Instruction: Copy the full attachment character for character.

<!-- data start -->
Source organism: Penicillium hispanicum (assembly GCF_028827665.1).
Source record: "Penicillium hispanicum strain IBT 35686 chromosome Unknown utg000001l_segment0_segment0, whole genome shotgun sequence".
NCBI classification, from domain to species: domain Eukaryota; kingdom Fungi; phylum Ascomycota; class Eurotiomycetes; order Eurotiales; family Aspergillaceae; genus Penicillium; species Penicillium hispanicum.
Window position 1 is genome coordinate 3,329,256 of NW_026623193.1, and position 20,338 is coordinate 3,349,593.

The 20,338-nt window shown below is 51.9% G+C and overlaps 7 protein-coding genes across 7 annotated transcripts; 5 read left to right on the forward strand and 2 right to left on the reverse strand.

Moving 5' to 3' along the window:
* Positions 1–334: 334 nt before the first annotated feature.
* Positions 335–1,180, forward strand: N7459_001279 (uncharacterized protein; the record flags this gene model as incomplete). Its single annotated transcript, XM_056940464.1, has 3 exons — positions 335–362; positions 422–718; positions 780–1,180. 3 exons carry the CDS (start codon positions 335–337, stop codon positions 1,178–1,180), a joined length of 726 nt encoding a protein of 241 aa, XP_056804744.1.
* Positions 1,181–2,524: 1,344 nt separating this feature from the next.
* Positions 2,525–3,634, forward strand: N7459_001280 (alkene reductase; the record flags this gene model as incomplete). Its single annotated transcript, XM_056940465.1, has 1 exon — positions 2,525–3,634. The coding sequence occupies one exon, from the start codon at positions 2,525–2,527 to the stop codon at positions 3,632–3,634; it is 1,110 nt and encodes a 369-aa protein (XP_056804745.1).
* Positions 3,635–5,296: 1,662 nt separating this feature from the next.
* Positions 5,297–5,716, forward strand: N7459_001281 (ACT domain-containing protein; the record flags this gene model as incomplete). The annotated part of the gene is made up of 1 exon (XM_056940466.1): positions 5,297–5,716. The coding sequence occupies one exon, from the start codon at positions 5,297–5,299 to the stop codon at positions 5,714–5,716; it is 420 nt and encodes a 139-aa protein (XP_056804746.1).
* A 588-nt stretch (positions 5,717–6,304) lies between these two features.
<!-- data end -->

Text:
Source organism: Penicillium hispanicum (assembly GCF_028827665.1).
Source record: "Penicillium hispanicum strain IBT 35686 chromosome Unknown utg000001l_segment0_segment0, whole genome shotgun sequence".
NCBI classification, from domain to species: domain Eukaryota; kingdom Fungi; phylum Ascomycota; class Eurotiomycetes; order Eurotiales; family Aspergillaceae; genus Penicillium; species Penicillium hispanicum.
Window position 1 is genome coordinate 3,329,256 of NW_026623193.1, and position 20,338 is coordinate 3,349,593.

The 20,338-nt window shown below is 51.9% G+C and overlaps 7 protein-coding genes across 7 annotated transcripts; 5 read left to right on the forward strand and 2 right to left on the reverse strand.

Moving 5' to 3' along the window:
* Positions 1–334: 334 nt before the first annotated feature.
* Positions 335–1,180, forward strand: N7459_001279 (uncharacterized protein; the record flags this gene model as incomplete). Its single annotated transcript, XM_056940464.1, has 3 exons — positions 335–362; positions 422–718; positions 780–1,180. 3 exons carry the CDS (start codon positions 335–337, stop codon positions 1,178–1,180), a joined length of 726 nt encoding a protein of 241 aa, XP_056804744.1.
* Positions 1,181–2,524: 1,344 nt separating this feature from the next.
* Positions 2,525–3,634, forward strand: N7459_001280 (alkene reductase; the record flags this gene model as incomplete). Its single annotated transcript, XM_056940465.1, has 1 exon — positions 2,525–3,634. The coding sequence occupies one exon, from the start codon at positions 2,525–2,527 to the stop codon at positions 3,632–3,634; it is 1,110 nt and encodes a 369-aa protein (XP_056804745.1).
* Positions 3,635–5,296: 1,662 nt separating this feature from the next.
* Positions 5,297–5,716, forward strand: N7459_001281 (ACT domain-containing protein; the record flags this gene model as incomplete). The annotated part of the gene is made up of 1 exon (XM_056940466.1): positions 5,297–5,716. The coding sequence occupies one exon, from the start codon at positions 5,297–5,299 to the stop codon at positions 5,714–5,716; it is 420 nt and encodes a 139-aa protein (XP_056804746.1).
* A 588-nt stretch (positions 5,717–6,304) lies between these two features.